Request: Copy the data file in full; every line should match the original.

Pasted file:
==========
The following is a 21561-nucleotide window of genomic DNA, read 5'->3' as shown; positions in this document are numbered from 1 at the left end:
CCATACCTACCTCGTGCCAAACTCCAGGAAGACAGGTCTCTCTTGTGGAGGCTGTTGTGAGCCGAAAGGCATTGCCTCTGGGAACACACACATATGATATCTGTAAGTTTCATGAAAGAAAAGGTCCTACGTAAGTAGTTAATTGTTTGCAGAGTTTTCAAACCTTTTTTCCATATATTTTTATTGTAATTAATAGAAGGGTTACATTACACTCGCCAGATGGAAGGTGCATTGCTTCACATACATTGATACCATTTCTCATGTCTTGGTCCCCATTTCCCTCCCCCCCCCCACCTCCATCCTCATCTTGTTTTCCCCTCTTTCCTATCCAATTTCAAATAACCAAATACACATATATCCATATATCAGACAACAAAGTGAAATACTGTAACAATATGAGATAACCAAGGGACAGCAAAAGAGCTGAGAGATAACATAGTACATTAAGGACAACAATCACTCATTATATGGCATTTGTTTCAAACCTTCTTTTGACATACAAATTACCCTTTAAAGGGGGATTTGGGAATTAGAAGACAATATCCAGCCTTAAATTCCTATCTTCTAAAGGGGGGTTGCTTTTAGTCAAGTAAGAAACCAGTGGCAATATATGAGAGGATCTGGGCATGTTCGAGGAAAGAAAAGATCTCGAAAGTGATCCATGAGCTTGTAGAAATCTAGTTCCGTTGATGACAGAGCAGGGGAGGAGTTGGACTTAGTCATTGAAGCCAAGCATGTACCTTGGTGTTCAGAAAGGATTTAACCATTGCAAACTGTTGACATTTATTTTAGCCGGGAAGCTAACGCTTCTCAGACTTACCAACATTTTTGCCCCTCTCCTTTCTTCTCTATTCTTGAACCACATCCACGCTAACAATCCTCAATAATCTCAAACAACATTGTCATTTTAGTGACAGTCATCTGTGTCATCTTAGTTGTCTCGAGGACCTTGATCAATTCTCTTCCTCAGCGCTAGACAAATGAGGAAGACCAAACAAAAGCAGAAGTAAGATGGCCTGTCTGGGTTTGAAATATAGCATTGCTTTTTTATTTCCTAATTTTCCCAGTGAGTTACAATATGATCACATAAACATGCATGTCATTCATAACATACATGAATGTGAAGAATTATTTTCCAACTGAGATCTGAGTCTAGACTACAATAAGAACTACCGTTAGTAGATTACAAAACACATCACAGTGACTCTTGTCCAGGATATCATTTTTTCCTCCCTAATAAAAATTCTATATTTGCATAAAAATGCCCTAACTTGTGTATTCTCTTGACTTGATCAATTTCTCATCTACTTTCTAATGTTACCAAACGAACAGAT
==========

The following is a 21561-nucleotide window of genomic DNA, read 5'->3' as shown; positions in this document are numbered from 1 at the left end:
CCATACCTACCTCGTGCCAAACTCCAGGAAGACAGGTCTCTCTTGTGGAGGCTGTTGTGAGCCGAAAGGCATTGCCTCTGGGAACACACACATATGATATCTGTAAGTTTCATGAAAGAAAAGGTCCTACGTAAGTAGTTAATTGTTTGCAGAGTTTTCAAACCTTTTTTCCATATATTTTTATTGTAATTAATAGAAGGGTTACATTACACTCGCCAGATGGAAGGTGCATTGCTTCACATACATTGATACCATTTCTCATGTCTTGGTCCCCATTTCCCTCCCCCCCCCCACCTCCATCCTCATCTTGTTTTCCCCTCTTTCCTATCCAATTTCAAATAACCAAATACACATATATCCATATATCAGACAACAAAGTGAAATACTGTAACAATATGAGATAACCAAGGGACAGCAAAAGAGCTGAGAGATAACATAGTACATTAAGGACAACAATCACTCATTATATGGCATTTGTTTCAAACCTTCTTTTGACATACAAATTACCCTTTAAAGGGGGATTTGGGAATTAGAAGACAATATCCAGCCTTAAATTCCTATCTTCTAAAGGGGGGTTGCTTTTAGTCAAGTAAGAAACCAGTGGCAATATATGAGAGGATCTGGGCATGTTCGAGGAAAGAAAAGATCTCGAAAGTGATCCATGAGCTTGTAGAAATCTAGTTCCGTTGATGACAGAGCAGGGGAGGAGTTGGACTTAGTCATTGAAGCCAAGCATGTACCTTGGTGTTCAGAAAGGATTTAACCATTGCAAACTGTTGACATTTATTTTAGCCGGGAAGCTAACGCTTCTCAGACTTACCAACATTTTTGCCCCTCTCCTTTCTTCTCTATTCTTGAACCACATCCACGCTAACAATCCTCAATAATCTCAAACAACATTGTCATTTTAGTGACAGTCATCTGTGTCATCTTAGTTGTCTCGAGGACCTTGATCAATTCTCTTCCTCAGCGCTAGACAAATGAGGAAGACCAAACAAAAGCAGAAGTAAGATGGCCTGTCTGGGTTTGAAATATAGCATTGCTTTTTTATTTCCTAATTTTCCCAGTGAGTTACAATATGATCACATAAACATGCATGTCATTCATAACATACATGAATGTGAAGAATTATTTTCCAACTGAGATCTGAGTCTAGACTACAATAAGAACTACCGTTAGTAGATTACAAAACACATCACAGTGACTCTTGTCCAGGATATCATTTTTTCCTCCCTAATAAAAATTCTATATTTGCATAAAAATGCCCTAACTTGTGTATTCTCTTGACTTGATCAATTTCTCATCTACTTTCTAATGTTACCAAACGAACAGAT